• Your different skills and senses reinforce one another, so be sure to SAY, READ, WRITE, and LISTEN to new expressions as you are learning them.
  • Learn gender and articles along with the new vocabulary words, as sometimes they are outside of the normal rules (il cinema, la radio).
  • Pay special attention to accents and to the pronunciation of consonants that are exceptions to the rules and special combinations (the g in gonna, the c in pace, the ch in barche, the gn in sogno).
  • When encountering a new word, don’t immediately turn to the dictionary. Does it sound like some other English or Italian word? Can you guess its meaning from the rest of the words in the sentence?
  • Be aware of false cognates that look like a similar word in English but actually have a different meaning (an example of a false cognate is libreria, which means “bookstore”, not “library”).


  • Be sure to learn a complete conjugation (pronoun followed by stem + ending) for any new group of verbs and for all irregular verbs.
  • Don’t worry yourself too much about the difficult irregular verb forms. These are the ones most commonly used (which can be initially discouraging) and you will get lots of practice with them by default.
  • Similarly, don’t be overwhelmed by all the verb tenses. After all, the original goal is to be understood. You can initially get by with phrases like “Today | Tomorrow | Yesterday I go to the store.” and worry later about the myriad of tenses as you progress.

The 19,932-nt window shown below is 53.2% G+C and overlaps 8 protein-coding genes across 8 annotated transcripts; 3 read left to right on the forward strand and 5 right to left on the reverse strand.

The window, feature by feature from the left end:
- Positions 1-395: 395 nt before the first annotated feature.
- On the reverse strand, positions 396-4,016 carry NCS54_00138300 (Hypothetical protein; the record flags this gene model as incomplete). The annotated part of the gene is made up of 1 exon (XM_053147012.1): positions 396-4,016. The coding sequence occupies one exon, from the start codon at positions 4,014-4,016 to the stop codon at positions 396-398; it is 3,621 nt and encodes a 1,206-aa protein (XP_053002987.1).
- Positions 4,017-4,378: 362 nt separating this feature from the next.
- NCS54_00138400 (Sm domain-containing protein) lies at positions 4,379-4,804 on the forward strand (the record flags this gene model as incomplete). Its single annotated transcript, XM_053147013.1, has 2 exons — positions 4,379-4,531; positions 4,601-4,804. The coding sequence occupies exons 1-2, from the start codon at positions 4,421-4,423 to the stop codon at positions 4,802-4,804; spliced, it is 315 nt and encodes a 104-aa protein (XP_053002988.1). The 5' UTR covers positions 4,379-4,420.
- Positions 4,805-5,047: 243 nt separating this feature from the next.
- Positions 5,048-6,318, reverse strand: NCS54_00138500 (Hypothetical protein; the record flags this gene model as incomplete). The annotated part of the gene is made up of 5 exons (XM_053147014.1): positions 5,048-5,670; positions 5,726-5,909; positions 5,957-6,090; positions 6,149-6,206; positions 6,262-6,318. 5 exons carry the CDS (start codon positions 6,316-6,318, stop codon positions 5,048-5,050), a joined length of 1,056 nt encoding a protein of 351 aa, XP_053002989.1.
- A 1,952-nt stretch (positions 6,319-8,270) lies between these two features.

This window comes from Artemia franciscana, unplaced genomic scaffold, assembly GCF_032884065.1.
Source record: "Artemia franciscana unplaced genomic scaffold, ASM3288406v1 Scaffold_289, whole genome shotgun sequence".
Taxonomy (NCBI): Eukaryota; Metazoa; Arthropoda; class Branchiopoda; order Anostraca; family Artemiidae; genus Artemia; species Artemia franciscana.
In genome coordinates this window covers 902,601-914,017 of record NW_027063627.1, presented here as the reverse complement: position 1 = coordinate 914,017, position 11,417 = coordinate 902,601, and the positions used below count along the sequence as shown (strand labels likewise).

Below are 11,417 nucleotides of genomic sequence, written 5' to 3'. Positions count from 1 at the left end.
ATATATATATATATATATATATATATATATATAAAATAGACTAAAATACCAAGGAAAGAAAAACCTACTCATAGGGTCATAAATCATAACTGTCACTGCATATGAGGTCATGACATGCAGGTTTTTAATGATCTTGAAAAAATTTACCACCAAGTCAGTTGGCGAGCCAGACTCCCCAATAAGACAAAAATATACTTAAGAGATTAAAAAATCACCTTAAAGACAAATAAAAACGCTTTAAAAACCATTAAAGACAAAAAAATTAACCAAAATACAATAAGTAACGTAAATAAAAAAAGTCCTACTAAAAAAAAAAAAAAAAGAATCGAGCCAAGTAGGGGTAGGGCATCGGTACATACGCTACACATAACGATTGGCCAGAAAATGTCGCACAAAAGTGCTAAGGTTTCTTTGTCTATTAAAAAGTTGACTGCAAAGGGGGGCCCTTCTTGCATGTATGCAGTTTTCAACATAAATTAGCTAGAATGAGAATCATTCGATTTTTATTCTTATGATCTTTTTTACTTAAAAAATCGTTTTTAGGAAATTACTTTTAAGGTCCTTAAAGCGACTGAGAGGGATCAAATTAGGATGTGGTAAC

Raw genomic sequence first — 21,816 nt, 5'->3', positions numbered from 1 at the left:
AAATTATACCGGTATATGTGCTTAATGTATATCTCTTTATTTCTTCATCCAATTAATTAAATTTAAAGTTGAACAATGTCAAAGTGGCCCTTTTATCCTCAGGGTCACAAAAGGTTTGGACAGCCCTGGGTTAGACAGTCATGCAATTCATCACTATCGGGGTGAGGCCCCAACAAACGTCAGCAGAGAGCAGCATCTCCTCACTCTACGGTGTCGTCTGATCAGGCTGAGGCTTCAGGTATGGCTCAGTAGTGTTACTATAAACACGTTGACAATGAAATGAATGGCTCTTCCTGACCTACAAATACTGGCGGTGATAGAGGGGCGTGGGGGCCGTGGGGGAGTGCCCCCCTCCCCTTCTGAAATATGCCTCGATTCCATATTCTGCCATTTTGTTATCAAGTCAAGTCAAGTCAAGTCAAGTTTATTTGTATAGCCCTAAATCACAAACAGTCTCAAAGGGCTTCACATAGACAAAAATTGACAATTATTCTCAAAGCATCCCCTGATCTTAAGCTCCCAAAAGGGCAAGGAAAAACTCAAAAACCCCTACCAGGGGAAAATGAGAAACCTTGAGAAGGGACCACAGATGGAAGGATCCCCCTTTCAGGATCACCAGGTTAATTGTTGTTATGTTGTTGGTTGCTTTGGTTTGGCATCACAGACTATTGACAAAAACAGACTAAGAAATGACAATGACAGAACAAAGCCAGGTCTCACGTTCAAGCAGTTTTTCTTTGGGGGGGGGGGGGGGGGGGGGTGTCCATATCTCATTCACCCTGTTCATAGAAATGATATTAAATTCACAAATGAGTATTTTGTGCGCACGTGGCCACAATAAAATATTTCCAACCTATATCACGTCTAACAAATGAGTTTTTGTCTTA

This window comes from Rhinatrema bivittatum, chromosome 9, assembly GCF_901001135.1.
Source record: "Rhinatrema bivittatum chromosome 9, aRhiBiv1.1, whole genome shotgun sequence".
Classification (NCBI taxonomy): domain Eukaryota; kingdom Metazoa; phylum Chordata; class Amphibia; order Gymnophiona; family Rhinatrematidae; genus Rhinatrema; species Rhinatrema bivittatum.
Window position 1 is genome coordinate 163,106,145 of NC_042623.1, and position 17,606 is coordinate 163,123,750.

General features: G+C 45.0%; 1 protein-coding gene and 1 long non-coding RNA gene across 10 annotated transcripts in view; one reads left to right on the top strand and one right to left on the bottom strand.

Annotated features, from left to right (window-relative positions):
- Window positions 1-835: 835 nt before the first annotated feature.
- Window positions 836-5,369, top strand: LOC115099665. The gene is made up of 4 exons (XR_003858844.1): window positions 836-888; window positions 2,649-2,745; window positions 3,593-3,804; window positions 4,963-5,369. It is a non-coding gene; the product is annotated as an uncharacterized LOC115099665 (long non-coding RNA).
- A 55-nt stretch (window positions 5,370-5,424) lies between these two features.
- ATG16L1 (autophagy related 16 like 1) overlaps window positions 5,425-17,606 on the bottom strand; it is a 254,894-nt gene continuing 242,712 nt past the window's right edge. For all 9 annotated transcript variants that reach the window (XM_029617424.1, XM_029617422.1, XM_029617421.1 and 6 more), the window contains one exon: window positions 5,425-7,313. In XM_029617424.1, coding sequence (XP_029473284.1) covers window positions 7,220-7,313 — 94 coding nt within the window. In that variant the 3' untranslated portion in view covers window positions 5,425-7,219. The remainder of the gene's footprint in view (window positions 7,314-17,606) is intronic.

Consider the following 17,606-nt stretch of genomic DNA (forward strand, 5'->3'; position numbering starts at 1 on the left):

• COMMUNICATE with native speakers, either through messaging or video (or BOTH). There are several mediums out there for this (Skype, Speaky, WhatsApp, etc.)
  • LISTEN to Italian radio broadcasts (i.e. Radio24 in Milan) or to Italian podcasts (News In Slow Italian, ItalianPod101, etc.)
  • WATCH Italian films (with subtitles) on YouTube or some other Internet resource. You may find them difficult at first, but you will be surprised at how quickly your understanding grows.
  • READ parallel-text books with Italian on one page and the English translation on the facing page. This saves you the time of looking up unknown words and shows you the differences in Italian sentence structures to that of English.
  • PRACTICE with flash cards is extremely helpful to some and readily available through our Quizlet links (both desktop and mobile) at the bottom of each lesson.


  • HAVE A GOAL! Think about your personal goals going into this. Some people simply want to get by on a trip to Italy and to be able to say “hello”, good-bye”, and know how to order at a restaurant. Others may want to be able to communicate with Italian relatives, but have no real interest in reading or writing. And some people want to become fluent.
  • BE FLEXIBLE! Try all sorts of different approaches when learning a new language. Various practices above will work for some people and not for others. Find methods that work best for you, but be flexible enough to experiment. You may discover methods that work even better.
  • DON’T GET FRUSTRATED! Learning a new language requires patience and persistence. Know going into this that some things will come easy to you and some things will be more difficult to understand.